Email and password is the most common, but it requires the external users to remember yet another set of credentials.  Office 365 / Azure AD or a Microsoft account works well if your partner has those already, particularly with Office 365, as it natively supports that.  Google has been announced as a supported platform in the future for Office 365, with other social platforms to follow, but none of them are available yet from Microsoft.  Through federation all of these can be used for authentication to either Office 365, SharePoint on premises, or other SaaS or custom systems.


Fourth, what interactions are your external users going to have with the extranet?

Understanding the interactions your external user groups will be having with your organizations extranet will help you identify the ideal platform that offers the most applicable features and is cost conscious. Will they simply be accessing information for consumption or is there some give/take required?

  • Accessing published content
  • Collaborating on specific documents
  • Accessing team or project sites
  • Becoming full-fledged members of Office 365 Groups


With the published content scenario, you may be able to save some licensing costs by not going with a full-fledged portal solution with collaboration capabilities such as Office 365. An alternative to pursue would be an Azure ASP.NET web app which would offer you a highly scalable solution where your users could authenticate into the site via a trusted identity provider to receive the information that corresponds to their permissions and group access. A great example of this scenario is the OntarioMD Website ​​Case Study.

If your external users are going to be doing more than consuming information and actively contributing content into your extranet, you will want to provide them with the tools that they may need to make their end user experience simple and secure. Office 365, SharePoint Online, and SharePoint on premises are all great solutions to achieve this. The concept of having “one version of the truth" is something that definitely holds true with the SharePoint experience. Whether it be forms or contracts that vendors are expected to fill in and submit, or Excel and Word docs that they need to access, they will be able to co-author, allowing both internal and external users to edit simultaneously on the same document. A great example of this is our Associated Engineering Case Study​.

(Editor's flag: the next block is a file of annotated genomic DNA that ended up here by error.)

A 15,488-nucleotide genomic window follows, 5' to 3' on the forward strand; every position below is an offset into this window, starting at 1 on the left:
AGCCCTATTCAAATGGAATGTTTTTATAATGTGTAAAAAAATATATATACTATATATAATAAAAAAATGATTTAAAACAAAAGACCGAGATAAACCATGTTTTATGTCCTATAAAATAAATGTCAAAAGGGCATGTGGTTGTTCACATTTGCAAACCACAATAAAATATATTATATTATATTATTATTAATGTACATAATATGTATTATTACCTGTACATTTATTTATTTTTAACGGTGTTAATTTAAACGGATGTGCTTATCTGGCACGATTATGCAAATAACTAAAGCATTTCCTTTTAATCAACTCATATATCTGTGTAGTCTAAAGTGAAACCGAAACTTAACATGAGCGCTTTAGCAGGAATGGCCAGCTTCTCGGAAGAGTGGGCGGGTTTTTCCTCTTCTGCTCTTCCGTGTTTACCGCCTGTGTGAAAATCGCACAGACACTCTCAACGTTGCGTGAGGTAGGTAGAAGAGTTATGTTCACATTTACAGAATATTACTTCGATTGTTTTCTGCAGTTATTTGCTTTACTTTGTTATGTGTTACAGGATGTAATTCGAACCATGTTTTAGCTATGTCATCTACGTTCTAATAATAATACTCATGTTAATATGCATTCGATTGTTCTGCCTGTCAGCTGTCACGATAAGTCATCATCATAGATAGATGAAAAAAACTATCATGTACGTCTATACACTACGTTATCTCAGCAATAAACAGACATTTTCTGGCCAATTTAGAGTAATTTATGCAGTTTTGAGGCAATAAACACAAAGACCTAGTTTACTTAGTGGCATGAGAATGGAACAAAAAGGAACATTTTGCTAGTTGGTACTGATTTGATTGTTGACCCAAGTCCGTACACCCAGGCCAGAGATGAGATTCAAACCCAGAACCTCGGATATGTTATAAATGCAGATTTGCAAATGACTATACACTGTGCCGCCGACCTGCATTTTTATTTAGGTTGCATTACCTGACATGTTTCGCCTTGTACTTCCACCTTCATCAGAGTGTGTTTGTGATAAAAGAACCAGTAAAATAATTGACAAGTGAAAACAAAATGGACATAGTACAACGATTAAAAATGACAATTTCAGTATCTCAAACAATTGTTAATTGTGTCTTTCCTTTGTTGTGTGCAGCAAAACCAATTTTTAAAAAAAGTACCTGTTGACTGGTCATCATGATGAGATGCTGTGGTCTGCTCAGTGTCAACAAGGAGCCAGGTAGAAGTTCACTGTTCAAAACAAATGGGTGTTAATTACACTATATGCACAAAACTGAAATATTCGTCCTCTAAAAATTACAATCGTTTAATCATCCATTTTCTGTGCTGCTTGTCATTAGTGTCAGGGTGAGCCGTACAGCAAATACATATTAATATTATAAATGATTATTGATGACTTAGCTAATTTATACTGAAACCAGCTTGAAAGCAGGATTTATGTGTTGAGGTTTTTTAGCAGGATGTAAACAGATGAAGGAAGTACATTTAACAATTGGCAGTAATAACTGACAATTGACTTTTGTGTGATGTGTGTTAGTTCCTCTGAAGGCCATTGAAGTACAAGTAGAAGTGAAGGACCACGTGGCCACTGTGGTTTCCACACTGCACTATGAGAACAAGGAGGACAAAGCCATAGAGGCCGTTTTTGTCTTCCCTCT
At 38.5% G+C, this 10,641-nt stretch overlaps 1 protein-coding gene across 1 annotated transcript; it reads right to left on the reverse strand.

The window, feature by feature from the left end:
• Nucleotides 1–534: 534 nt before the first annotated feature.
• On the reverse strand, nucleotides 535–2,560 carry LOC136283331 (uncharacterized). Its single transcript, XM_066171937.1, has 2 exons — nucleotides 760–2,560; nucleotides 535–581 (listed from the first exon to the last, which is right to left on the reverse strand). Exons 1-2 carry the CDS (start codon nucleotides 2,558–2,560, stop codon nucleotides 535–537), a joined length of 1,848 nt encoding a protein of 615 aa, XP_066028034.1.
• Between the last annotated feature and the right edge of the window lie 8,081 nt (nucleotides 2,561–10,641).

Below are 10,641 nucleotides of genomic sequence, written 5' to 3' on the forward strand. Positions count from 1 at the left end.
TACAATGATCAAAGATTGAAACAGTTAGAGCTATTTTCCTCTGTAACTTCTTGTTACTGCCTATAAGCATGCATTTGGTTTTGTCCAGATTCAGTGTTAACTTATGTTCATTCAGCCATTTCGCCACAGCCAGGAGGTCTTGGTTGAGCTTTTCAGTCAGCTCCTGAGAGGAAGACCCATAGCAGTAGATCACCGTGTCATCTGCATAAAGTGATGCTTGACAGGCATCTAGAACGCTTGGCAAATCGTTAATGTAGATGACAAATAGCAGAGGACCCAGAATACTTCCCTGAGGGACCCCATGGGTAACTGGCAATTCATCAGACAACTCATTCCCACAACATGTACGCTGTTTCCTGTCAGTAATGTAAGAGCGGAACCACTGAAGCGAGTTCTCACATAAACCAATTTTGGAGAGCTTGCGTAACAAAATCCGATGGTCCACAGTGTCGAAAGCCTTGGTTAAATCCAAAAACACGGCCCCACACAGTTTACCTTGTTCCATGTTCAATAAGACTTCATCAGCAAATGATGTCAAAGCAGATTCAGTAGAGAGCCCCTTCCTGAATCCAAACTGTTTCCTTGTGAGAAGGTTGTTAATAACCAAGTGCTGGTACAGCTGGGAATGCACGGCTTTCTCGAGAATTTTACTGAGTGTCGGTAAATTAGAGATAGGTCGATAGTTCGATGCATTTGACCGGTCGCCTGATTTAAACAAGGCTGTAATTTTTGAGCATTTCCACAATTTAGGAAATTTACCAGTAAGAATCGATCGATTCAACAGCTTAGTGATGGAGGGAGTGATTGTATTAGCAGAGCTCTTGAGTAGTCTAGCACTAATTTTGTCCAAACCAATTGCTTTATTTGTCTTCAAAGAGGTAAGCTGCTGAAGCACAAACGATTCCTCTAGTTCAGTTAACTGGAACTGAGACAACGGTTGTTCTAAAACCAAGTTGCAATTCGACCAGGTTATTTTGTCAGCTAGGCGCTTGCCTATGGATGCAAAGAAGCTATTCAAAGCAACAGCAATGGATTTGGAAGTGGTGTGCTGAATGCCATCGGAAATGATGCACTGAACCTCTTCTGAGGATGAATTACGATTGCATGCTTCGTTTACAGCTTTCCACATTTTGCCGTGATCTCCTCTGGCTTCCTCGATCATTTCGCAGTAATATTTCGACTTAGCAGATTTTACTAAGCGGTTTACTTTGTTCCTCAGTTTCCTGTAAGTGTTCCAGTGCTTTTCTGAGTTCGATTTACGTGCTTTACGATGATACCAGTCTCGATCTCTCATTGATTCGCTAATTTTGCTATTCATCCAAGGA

Fifth​, what applications will have to be accessible through the extranet?

This question is often answered with a phased approach by implementing an initial solution to provide authentication to a single application, whether that application is SharePoint, SharePoint Online, or a custom application. Once this has been successfully implemented, there are often additional applications those external users may need access to and ensuring there is a simple integration between the two or more applications is integral to the end user experience. Ensuring there is Single Sign On between the various applications ensures the end user is only prompted for their credentials once and they can then flow through to the additional applications seamlessly. Below are the typical applications we see in extranet scenarios.

  • Office 365 - SharePoint Online, OneDrive for Business
  • Office 365 Groups – Teams, Planner, Yammer
  • Other Office 365 Apps - Power BI, Stream, PowerApps, Flow
  • SharePoint On Premises (2010, 2013, 2016)
  • Third Party SaaS Applications
  • Custom Applications – On Premise or Cloud​

​These are the top 5 considerations for your extranet project. Organizations such as OntarioMD and Associated Engineering have both leveraged Extranet User Manager to optimize collaboration with their external partners and associates.​​ Check out some additional resources below.​

Additional Resources